He resigned his commission on the 25th of April, 1861, and immediately betook himself to Richmond, where he was received with open arms and put in command of all the forces of Virginia by Gov. Letcher. On the 10th of May he received the commission of a Major-General in the army of the Confederate States, retaining the command in Virginia, and was soon after promoted to the rank of General in the regular army. He first took the field in the mountainous region of Western Virginia, where he met with many difficulties, and was defeated at Greenbrier by Gen. J. J. Reynolds on the 3d of October, 1861. He was subsequently sent to take command of the Department of the South Atlantic Coast, but after the disabling of Gen. Joseph E. Johnston at the battle of Fair Oaks, in the Spring of 1862, he was recalled to Virginia, and placed at the head of the forces defending the capital, which he led through the remainder of the campaign of the Chickahominy. He engaged with the Army of the Potomac under his old companion-in-arms, Gen. McClellan, and drove it back to the Rappahannock. He afterward, in August, 1862 attacked the Army of Virginia, under Gen. Pope, and after driving it back to Washington, crossed the Potomac into Maryland, where he issued a proclamation calling upon the inhabitants to enlist under his triumphant banners. Meantime McClellan gathered a new army from the broken remnants of his former forces, and met Lee at Hagerstown, and, after a battle of two days, compelled him to retreat. Reinforced by “Stonewall” Jackson, on the 16th of September, he turned to renew the battle, but after two days of terrible fighting at Sharpsburg and Antietam, was driven from the soil of Maryland. Retiring beyond the Rappahannock, he took up his position at Fredericksburg, where he was attacked, on the 13th of December, by Gen. Burnside, whom he drove back with terrible slaughter. He met with the same success in May 1868 [sic], when attacked by Hooker, at Chancellorsville. Encouraged by these victories, in the ensuing Summer he determined to make a bold invasion into the territory of the North. He met Gen. Meade at Gettysburg, Penn., on the 1st day of July, 1863, and after one of the most terrible and destructive battles of modern times, was driven from Northern soil. Soon after this, a new character appeared on the battle-fields of Virginia, and Gen. Lee found it expedient to gather his forces for the defense of the Confederate capital against the determined onslaughts of Gen. Grant. In the Spring and Summer of 1864 that indomitable soldier gradually inclosed the City of Richmond as with a girdle of iron, which he drew closer and closer with irresistible energy and inexorable determination, repulsing the rebel forces whenever they ventured to make an attack, which they did several times with considerable vigor. In this difficult position, holding the citadel of the Confederacy, and charged with its hopes and destinies, Lee was made Commander-in-Chief of the armies of the South. He held out until the Spring of 1865, vainly endeavoring to gather the broken forces of the Confederacy, and break asunder the terrible line which was closing around them. After a desperate and final effort at Burkesville, on the 9th of April, 1865, he was compelled to acknowledge his defeat, and surrendered his sword to Gen. Grant on the generous terms which were dictated by that great soldier. Lee retired under his parole to Weldon, and soon after made a formal submission to the Federal Government. Subsequently, by an official clemency, which is probably without a parallel in the history of the world, he was formally pardoned for the active and effective part he had taken in the mad effort of the Southern States to break up the Union and destroy the Government. Not long after his surrender he was invited to become the President of Washington University, at Lexington, Va., and was installed in that position on the 2d of October, 1865. Since that time he has devoted himself to the interests of that institution, keeping so far as possible aloof from public notice, and by his unobtrusive modesty and purity of life, has won the respect even of those who most bitterly deplore and reprobate his course in the rebellion.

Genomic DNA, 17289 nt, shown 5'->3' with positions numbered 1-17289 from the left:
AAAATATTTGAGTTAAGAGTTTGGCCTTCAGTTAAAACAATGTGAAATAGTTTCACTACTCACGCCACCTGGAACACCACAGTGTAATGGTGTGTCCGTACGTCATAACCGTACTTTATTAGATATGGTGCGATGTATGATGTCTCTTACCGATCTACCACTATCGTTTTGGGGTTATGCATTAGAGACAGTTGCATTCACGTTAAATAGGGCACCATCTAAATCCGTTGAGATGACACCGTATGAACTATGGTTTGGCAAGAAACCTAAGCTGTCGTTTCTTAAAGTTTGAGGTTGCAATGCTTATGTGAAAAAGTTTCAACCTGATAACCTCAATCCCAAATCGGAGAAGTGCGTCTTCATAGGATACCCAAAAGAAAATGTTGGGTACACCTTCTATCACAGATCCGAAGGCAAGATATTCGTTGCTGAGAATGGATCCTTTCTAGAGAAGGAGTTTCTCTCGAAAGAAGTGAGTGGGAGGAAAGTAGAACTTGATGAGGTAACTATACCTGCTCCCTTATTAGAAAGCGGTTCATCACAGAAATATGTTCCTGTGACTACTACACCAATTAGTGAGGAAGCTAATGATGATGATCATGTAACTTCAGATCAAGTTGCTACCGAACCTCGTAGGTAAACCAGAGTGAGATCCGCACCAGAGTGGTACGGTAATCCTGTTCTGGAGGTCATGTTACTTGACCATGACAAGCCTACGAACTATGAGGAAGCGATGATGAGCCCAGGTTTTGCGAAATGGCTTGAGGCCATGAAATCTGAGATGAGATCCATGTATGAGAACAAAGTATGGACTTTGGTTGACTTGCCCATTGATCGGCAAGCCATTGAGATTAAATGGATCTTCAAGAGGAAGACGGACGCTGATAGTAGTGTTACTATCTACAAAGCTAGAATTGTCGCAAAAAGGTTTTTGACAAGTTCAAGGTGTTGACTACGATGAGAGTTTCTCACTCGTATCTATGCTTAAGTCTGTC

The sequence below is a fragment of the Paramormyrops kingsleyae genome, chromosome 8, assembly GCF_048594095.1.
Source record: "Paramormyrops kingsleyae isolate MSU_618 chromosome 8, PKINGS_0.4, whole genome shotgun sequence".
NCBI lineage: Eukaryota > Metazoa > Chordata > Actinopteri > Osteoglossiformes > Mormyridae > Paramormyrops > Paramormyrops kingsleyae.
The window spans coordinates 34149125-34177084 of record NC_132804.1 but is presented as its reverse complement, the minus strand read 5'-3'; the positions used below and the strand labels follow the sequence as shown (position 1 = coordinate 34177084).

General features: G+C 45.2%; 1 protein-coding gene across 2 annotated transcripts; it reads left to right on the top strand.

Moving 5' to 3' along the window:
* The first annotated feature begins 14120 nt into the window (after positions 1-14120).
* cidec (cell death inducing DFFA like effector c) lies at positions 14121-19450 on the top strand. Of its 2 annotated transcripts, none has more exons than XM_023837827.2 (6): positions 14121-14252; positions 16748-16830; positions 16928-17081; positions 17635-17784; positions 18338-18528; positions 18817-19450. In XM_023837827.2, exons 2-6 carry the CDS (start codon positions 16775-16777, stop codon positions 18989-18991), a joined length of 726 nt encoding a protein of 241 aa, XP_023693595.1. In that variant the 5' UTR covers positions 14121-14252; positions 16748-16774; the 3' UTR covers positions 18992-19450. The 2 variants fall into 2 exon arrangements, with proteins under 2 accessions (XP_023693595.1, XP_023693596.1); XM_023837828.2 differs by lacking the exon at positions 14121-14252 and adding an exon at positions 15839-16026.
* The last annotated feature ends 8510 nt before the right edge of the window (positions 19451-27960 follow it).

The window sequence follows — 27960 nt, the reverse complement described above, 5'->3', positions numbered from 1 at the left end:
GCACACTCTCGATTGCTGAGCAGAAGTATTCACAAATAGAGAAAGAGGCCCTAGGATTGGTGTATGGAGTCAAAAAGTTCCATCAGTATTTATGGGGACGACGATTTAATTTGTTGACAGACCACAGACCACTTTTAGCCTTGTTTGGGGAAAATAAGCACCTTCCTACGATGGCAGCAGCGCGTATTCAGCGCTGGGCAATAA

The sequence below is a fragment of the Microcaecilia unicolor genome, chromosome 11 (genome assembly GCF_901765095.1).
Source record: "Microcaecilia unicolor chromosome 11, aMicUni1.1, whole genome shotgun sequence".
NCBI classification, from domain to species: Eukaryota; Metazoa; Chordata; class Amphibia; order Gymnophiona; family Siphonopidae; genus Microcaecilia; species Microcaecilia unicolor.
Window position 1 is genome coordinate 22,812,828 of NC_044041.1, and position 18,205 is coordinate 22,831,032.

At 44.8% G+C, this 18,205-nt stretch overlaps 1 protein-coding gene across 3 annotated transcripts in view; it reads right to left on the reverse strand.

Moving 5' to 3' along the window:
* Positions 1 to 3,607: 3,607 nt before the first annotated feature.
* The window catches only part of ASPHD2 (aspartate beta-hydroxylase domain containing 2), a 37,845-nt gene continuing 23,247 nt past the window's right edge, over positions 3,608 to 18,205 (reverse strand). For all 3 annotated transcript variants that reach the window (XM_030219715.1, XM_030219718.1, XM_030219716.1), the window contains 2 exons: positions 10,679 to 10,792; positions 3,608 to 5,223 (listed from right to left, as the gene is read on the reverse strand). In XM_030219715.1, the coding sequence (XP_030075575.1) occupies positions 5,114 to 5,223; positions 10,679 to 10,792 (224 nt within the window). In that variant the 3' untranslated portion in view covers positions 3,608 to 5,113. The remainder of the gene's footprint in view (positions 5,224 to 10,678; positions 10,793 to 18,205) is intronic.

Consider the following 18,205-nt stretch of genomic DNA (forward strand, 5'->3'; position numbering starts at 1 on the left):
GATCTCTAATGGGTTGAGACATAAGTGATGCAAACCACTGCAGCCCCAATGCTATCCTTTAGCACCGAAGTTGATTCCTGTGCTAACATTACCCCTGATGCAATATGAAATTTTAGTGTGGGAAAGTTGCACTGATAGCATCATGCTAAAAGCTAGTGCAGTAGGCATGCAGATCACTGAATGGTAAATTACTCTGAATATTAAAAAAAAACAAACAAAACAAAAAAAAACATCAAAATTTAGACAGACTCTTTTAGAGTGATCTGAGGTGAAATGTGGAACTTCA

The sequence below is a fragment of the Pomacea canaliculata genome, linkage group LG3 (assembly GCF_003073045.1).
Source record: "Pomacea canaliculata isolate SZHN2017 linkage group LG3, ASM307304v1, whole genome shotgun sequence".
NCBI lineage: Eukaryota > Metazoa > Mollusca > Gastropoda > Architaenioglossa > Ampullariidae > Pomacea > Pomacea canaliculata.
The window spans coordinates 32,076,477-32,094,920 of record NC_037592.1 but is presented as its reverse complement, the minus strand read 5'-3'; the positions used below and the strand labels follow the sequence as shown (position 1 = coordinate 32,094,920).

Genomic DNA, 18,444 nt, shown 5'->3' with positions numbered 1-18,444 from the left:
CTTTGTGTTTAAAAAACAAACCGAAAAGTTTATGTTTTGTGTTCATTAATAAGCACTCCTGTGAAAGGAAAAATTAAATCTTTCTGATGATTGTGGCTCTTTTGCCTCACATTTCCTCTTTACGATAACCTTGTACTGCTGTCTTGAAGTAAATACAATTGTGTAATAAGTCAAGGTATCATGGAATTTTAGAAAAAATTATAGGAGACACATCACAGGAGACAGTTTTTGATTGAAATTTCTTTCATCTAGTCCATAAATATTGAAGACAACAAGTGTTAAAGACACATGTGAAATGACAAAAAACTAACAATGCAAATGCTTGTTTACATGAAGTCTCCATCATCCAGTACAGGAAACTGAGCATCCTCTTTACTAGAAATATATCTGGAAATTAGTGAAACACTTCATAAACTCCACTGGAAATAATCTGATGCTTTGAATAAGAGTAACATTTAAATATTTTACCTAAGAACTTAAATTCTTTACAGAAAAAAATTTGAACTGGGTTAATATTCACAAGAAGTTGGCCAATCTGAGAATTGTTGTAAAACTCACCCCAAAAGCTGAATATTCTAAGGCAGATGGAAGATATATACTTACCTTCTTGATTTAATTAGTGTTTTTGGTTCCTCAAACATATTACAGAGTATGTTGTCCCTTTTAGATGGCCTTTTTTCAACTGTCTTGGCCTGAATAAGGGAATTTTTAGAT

Source: The New York Times, 1870 October 13
Transcribed by Colin Woodward, 2016 January 29